Reps at 80% of 1RM Might Predict Your Muscle Fiber Type

Key points:

  • A new study tested if the number of reps participants could complete at 80% of 1RM in the squat correlated with their muscle fiber type ratio.
  • There was a small, inverse correlation (r=-0.38) between the number of reps participants could do and their percentage of fast-twitch fibers.
  • The mean percentage of fast-twitch fibers was 58% in participants completing 5–8 reps at 80% of 1RM and 44% in participants completing 11–15 reps. In participants completing 9–10 reps, the mean muscle fiber type ratio was 50/50.

Are you “rep strong” or “max strong”? Whether you’re leaning towards one or the other, part of the explanation might lie in your muscle fiber type ratio.

Fast- and Slow-Twitch Muscle Fiber Types

You have two major muscle fiber types:

  • Slow-twitch, or type I, are suited to aerobic activities or high numbers of submaximal contractions. They tire slowly but at the cost of speed: they contract slower and are not as explosive as their counterpart.
  • Fast-twitch, or type II, are your fastest muscle fibers. The price of this speed is stamina, and they tire faster than the slow-twitch fibers.

In the population as a whole, the mean muscle fiber type ratio is about 50/50 for most muscles in our bodies. In an individual, however, they can differ vastly.

Typically, people with a high percentage of slow-twitch muscle fibers do well in endurance sports like running and cycling. People with a high ratio of fast-twitch muscle fibers, on the other hand, do well in power sports, such as sprinting, throwing, and jumping.

The good news is: for pure strength, your muscle fiber type likely doesn’t matter all too much.

That is because both slow-twitch and fast-twitch muscle fiber types create almost the same amount of force relative to their size.1 And, in strength sports like powerlifting and most of the popular lifts we do in the gym, the contractions happen slow enough that it doesn’t really matter if your muscle fibers are mostly slow-twitch or fast-twitch. What matters most is that they are big enough to create a lot of force.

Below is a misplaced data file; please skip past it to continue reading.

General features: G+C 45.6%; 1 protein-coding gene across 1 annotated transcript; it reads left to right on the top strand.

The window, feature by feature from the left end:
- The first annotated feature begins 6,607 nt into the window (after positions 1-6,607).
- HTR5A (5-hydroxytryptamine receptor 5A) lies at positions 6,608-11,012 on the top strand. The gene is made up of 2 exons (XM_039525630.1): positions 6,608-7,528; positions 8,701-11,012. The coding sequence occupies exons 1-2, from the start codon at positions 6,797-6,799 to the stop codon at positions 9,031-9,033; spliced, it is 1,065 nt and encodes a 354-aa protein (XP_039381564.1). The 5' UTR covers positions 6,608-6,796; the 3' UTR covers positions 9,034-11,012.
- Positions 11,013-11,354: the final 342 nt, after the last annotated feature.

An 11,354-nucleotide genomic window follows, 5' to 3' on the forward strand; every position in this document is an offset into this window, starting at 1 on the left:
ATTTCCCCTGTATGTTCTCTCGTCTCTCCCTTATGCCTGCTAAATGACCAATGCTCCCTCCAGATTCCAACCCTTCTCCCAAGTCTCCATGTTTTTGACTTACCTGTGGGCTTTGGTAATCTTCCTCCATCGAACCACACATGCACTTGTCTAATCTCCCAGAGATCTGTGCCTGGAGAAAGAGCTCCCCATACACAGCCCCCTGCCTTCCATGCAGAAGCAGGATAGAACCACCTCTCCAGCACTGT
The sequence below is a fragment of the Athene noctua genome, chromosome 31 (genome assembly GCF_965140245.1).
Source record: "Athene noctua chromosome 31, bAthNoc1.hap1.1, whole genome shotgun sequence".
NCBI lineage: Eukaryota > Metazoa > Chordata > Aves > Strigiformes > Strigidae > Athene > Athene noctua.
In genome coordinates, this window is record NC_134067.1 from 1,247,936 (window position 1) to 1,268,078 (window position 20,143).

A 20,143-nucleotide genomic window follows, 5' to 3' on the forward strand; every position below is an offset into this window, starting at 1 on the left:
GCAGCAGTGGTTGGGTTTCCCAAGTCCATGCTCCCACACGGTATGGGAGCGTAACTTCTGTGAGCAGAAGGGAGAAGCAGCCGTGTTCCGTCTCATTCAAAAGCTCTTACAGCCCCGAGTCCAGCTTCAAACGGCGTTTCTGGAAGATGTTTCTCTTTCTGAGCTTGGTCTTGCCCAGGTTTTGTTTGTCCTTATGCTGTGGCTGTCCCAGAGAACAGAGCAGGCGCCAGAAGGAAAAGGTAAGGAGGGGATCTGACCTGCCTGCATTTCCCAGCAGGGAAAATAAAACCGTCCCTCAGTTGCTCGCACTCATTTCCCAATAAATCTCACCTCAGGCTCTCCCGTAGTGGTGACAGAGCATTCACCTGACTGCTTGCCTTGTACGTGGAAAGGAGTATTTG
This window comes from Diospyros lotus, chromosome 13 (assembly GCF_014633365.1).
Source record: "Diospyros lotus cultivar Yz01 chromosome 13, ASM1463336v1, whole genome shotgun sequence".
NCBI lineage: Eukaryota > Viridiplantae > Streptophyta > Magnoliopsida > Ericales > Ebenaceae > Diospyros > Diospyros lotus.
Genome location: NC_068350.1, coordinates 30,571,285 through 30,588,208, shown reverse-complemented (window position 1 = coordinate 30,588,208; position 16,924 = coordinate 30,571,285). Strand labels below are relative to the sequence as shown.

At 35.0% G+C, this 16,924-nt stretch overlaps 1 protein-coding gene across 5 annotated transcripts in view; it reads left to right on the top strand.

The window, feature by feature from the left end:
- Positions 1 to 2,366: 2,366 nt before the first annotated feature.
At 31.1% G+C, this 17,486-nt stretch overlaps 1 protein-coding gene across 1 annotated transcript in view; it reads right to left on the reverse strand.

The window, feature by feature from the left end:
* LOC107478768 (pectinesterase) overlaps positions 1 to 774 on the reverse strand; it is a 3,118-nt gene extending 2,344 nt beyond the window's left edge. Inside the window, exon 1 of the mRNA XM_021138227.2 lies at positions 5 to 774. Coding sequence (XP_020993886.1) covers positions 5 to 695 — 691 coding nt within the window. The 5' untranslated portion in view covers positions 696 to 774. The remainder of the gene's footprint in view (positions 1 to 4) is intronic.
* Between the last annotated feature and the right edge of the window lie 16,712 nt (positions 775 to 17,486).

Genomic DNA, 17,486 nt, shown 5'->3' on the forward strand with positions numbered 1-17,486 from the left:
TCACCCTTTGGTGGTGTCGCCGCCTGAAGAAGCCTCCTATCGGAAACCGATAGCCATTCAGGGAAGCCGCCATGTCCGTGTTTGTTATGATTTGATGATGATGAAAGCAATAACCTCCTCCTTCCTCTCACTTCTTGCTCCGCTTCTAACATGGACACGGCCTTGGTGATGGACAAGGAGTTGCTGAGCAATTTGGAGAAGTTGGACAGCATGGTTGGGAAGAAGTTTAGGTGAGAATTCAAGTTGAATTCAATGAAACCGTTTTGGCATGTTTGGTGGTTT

Training Based On Muscle Fiber Types

One idea that has been around for ages is that you might get better training results (i.e., gain muscle and strength faster) if you train according to your muscle fiber type distribution:

  • Predominantly slow-twitch? Do more high-rep training.
  • Predominantly fast-twitch? Do more low-rep training with fast contractions.

At least so the saying goes.

I won’t dive into the sparse research available on this topic; Greg already did a great job on that. Suffice to say that the picture is murky at best. Even if you did know your fiber type distribution in your major muscles, we still don’t know exactly how you should train to benefit the most, even if the recommendations in the bullet list above might be a reasonable starting point.

Even if we don’t fully know what to do with the information if we had it (if your goal is strength and size), wouldn’t it be interesting to know your muscle fiber type distribution just out of curiosity?

The gold standard to determine muscle fiber type distribution is to do a muscle biopsy, which is invasive and not available to the public. Luckily, a study testing a far more practical method to determine your muscle fiber type was just published.

Can Squat Reps at 80% of 1RM Predict Your Muscle Fiber Type?

In a new study,2 a group of researchers wanted to try a 20 year old theory: that the number of reps you can do in the squat at 80% of your 1RM can predict your quadriceps muscle fiber type ratio.3

To test this, they recruited 30 participants: 10 female and 20 male. All participants were between the age of 18 and 40, were regularly performing resistance training, and had at least two years of training experience in the squat.

The researchers had the participants warm-up, and then gradually work up to a 1RM squat. That is, the heaviest weight they could successfully lift one time.

Then, the participants rested for 15 minutes before doing as many reps as possible in a single set at 80% of that 1RM.